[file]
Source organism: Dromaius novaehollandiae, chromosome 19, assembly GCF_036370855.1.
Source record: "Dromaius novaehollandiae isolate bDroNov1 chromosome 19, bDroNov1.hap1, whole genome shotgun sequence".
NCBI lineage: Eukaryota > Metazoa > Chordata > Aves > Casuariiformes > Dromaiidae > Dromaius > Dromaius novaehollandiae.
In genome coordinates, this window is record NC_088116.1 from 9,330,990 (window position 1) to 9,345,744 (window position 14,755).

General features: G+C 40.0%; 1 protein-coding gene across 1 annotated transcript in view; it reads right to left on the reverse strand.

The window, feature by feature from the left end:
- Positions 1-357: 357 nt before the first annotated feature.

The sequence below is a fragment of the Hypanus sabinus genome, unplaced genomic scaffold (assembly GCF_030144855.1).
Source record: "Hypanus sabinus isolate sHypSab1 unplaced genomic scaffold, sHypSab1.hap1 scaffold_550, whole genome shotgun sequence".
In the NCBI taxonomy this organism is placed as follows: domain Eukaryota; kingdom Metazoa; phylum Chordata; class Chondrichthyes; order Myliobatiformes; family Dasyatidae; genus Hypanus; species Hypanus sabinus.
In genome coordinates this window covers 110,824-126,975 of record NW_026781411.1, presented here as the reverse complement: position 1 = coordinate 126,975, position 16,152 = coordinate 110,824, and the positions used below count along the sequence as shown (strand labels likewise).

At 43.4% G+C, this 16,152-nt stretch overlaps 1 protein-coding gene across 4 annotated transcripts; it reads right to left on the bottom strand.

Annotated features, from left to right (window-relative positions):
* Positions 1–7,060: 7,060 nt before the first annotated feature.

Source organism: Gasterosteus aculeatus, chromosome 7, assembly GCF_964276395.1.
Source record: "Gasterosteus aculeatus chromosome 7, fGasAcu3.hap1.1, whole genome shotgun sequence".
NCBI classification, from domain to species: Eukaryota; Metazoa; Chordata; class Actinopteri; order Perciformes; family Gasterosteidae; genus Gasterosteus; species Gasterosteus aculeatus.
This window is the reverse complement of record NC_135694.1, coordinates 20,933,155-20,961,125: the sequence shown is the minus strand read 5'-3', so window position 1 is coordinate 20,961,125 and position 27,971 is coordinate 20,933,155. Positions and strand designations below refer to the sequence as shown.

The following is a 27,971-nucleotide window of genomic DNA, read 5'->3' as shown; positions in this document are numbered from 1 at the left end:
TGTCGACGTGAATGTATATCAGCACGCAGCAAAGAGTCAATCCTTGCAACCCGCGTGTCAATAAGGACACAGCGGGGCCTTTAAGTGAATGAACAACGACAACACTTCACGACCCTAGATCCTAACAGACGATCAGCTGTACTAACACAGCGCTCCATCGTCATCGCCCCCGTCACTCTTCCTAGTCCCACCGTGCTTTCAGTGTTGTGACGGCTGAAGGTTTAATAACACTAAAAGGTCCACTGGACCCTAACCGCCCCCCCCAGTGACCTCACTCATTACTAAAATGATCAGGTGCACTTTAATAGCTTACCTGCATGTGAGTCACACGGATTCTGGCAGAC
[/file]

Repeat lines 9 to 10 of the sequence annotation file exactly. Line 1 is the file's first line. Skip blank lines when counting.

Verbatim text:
Source record: "Hypanus sabinus isolate sHypSab1 unplaced genomic scaffold, sHypSab1.hap1 scaffold_550, whole genome shotgun sequence".
In the NCBI taxonomy this organism is placed as follows: domain Eukaryota; kingdom Metazoa; phylum Chordata; class Chondrichthyes; order Myliobatiformes; family Dasyatidae; genus Hypanus; species Hypanus sabinus.